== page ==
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Students perform at national arts-in-education conference


When educators from across the nation convened in Cleveland to share arts-in-education strategies, CMSD students were there to show them how it’s done.

Participants at the Young Audiences Arts for Learning conference were treated to a musical and acting performance by Oliver H. Perry School students and a demonstration of the Cleveland High School for Digital Arts' live News Reel program (pictured above). Both of the presentations were largely student-created and showcased the District’s partnership with the Center for Arts-Inspired Learning, formerly Young Audiences.

The center was a co-presenter of the conference, which brought together teachers and others in education who are interested in improving student access to the arts and arts learning.

“Because we have this longstanding partnership with CMSD, we wanted to showcase the impact we’re having in the community and what the students are learning,” said Marsha Dobrzynski, CAL's executive director.

Young Audiences Arts for Learning is the nation’s largest arts-in-education learning network, with affiliates in more than 30 cities, including Cleveland. The theme of this year’s conference was "Digital Transformation."

During the lunch break on the first day of the conference, Oliver H. Perry students took to the stage in the Mint Ballroom at the Metropolitan at the 9 hotel in downtown Cleveland. Students from the after-school CAL arts club and the drum corps presented a two-part “live comic book” skit and music performance that they put together with help from three CAL teaching artists who specialize in dance, digital storytelling and theater.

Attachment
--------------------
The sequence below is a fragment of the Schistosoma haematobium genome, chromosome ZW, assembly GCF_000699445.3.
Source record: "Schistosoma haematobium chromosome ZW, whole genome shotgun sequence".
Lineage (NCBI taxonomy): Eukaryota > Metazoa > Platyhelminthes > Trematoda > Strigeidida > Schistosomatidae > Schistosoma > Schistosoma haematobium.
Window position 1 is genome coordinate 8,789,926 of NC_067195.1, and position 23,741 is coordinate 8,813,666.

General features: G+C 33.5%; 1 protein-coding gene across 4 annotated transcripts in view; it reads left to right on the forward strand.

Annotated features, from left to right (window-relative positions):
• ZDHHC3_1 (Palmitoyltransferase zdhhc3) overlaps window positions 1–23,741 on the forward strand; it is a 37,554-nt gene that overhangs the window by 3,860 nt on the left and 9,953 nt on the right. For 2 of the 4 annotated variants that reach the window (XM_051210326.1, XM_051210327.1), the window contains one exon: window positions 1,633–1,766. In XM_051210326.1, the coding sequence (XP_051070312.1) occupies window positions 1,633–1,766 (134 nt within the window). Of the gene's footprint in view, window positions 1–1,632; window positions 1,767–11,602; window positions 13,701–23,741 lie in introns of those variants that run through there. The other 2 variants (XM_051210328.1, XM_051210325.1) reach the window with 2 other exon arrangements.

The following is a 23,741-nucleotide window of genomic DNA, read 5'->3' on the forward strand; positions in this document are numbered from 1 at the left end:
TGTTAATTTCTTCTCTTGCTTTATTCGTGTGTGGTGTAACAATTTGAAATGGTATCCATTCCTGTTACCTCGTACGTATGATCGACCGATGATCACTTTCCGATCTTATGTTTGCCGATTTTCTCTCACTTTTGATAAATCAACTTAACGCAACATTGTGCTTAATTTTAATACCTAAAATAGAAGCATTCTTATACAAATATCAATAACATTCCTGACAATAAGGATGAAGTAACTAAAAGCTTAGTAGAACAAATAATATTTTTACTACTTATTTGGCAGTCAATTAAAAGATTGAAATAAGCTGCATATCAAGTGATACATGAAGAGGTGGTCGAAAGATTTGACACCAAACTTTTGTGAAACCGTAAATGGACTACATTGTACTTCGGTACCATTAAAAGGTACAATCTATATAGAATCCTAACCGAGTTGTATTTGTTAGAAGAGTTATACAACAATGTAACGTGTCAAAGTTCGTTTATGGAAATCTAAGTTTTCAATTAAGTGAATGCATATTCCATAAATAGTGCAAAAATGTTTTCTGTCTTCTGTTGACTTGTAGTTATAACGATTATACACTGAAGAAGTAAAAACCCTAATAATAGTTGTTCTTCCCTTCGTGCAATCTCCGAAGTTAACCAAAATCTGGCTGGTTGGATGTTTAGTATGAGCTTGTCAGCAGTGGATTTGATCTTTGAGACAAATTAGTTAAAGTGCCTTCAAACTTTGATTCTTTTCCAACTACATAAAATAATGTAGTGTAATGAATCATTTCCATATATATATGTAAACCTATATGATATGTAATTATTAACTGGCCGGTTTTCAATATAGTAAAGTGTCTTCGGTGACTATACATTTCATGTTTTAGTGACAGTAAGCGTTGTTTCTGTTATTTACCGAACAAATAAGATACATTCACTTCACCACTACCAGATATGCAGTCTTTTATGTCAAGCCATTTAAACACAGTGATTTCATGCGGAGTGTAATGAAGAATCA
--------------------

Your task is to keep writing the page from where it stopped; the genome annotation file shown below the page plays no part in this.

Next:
A student narrator introduced the story of a 12-year-old boy who lives on the East Side of Cleveland and attends Oliver H. Perry and loves to write comic books. In the first scene,  the boy was writing a comic when a bully jumped in, stole his comic book and pushed him to the ground. In the second scene, two superheroes from the boy’s comic book came to life to save him.


The backdrop to the skit was a screen where a computer projected comic book visuals to correspond with the acting: “POW” as the bully pushes the boy down. “BANG” as the superheroes take down the bully. The skit was punctuated by performances from the seven-member drum corps led by teacher Dwayne Dixon.

Watch highlights from the Oliver H. Perry performance below.

Day two of the conference opened with the Cleveland High School for Digital Arts'  demonstration of how the school is using digital technology in the classroom. The Center for Arts-Inspired Learning conceived the idea of the high school, which integrates the teaching of core subjects with recording-arts technology, digital filmmaking, video-game design and graphic design.

Through a grant from the Cleveland Foundation, CAL teaching artist and professional cinematographer Mike Fields works daily with a group of students to create films and newsreels. In partnership with WKYC Channel 3, students use live-streaming cameras to present stories to their school with both on and off-site reporting.

Digital Arts sophomores Elijah DeBerry and German Romero were in the ballroom, and junior Nathaniel Louis appeared on screen through a live stream from the high school. DeBerry and Romero acted as journalists out in the field reporting to the audience about the News Reel program. Back in the studio, Louis acted as the anchor.

“Our main goal with the News Reel program is to connect the school together,” Romero said. “I’m interested in becoming an anchor or a journalist, and this program helps us learn how to use the cameras, computers and other digital technology.”

The students also said they and their classmates have had the chance to visit the WKYC set and participate in summer internships there.

CAL teaching artists are working with students in about 20 CMSD schools and have been at even more over the years.  Dobrzynski said she hopes the student showcases helped to inspire the conference attendees to find similarly creative ways use digital arts in their schools.

“It's a great opportunity to demonstrate how we’re using digital media and digital arts in education to help CMSD kids take ownership of their learning,” she said.